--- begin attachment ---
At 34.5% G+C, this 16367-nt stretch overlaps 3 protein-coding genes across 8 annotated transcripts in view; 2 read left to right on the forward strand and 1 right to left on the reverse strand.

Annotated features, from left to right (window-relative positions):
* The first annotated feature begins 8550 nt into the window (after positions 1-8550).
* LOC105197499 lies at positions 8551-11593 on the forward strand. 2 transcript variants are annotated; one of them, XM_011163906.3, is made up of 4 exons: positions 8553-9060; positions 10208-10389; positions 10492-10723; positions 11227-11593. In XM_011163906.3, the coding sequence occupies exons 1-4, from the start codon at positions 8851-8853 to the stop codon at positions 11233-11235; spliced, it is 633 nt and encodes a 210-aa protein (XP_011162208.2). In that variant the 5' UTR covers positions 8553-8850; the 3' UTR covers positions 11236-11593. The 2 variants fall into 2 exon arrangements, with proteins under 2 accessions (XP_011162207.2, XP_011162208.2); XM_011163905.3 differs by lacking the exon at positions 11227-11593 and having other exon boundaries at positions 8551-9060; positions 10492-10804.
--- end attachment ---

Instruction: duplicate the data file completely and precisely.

At 34.5% G+C, this 16367-nt stretch overlaps 3 protein-coding genes across 8 annotated transcripts in view; 2 read left to right on the forward strand and 1 right to left on the reverse strand.

Annotated features, from left to right (window-relative positions):
* The first annotated feature begins 8550 nt into the window (after positions 1-8550).
* LOC105197499 lies at positions 8551-11593 on the forward strand. 2 transcript variants are annotated; one of them, XM_011163906.3, is made up of 4 exons: positions 8553-9060; positions 10208-10389; positions 10492-10723; positions 11227-11593. In XM_011163906.3, the coding sequence occupies exons 1-4, from the start codon at positions 8851-8853 to the stop codon at positions 11233-11235; spliced, it is 633 nt and encodes a 210-aa protein (XP_011162208.2). In that variant the 5' UTR covers positions 8553-8850; the 3' UTR covers positions 11236-11593. The 2 variants fall into 2 exon arrangements, with proteins under 2 accessions (XP_011162207.2, XP_011162208.2); XM_011163905.3 differs by lacking the exon at positions 11227-11593 and having other exon boundaries at positions 8551-9060; positions 10492-10804.